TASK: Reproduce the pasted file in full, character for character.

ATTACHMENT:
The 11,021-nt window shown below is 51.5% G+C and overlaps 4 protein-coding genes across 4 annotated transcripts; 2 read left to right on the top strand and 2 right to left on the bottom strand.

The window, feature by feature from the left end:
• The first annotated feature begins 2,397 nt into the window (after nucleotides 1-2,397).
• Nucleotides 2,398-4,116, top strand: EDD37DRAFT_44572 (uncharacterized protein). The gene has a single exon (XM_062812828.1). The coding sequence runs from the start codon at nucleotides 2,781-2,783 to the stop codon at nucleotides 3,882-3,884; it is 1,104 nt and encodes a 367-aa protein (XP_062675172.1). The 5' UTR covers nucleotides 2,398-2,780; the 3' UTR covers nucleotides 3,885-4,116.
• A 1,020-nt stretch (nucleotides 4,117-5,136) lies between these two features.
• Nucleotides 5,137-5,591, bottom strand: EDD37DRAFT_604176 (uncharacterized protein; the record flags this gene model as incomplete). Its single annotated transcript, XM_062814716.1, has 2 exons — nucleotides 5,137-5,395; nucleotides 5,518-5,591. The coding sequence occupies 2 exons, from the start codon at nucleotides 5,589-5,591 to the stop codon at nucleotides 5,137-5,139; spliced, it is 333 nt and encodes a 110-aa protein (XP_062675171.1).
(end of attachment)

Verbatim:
The 11,021-nt window shown below is 51.5% G+C and overlaps 4 protein-coding genes across 4 annotated transcripts; 2 read left to right on the top strand and 2 right to left on the bottom strand.

The window, feature by feature from the left end:
• The first annotated feature begins 2,397 nt into the window (after nucleotides 1-2,397).
• Nucleotides 2,398-4,116, top strand: EDD37DRAFT_44572 (uncharacterized protein). The gene has a single exon (XM_062812828.1). The coding sequence runs from the start codon at nucleotides 2,781-2,783 to the stop codon at nucleotides 3,882-3,884; it is 1,104 nt and encodes a 367-aa protein (XP_062675172.1). The 5' UTR covers nucleotides 2,398-2,780; the 3' UTR covers nucleotides 3,885-4,116.
• A 1,020-nt stretch (nucleotides 4,117-5,136) lies between these two features.
• Nucleotides 5,137-5,591, bottom strand: EDD37DRAFT_604176 (uncharacterized protein; the record flags this gene model as incomplete). Its single annotated transcript, XM_062814716.1, has 2 exons — nucleotides 5,137-5,395; nucleotides 5,518-5,591. The coding sequence occupies 2 exons, from the start codon at nucleotides 5,589-5,591 to the stop codon at nucleotides 5,137-5,139; spliced, it is 333 nt and encodes a 110-aa protein (XP_062675171.1).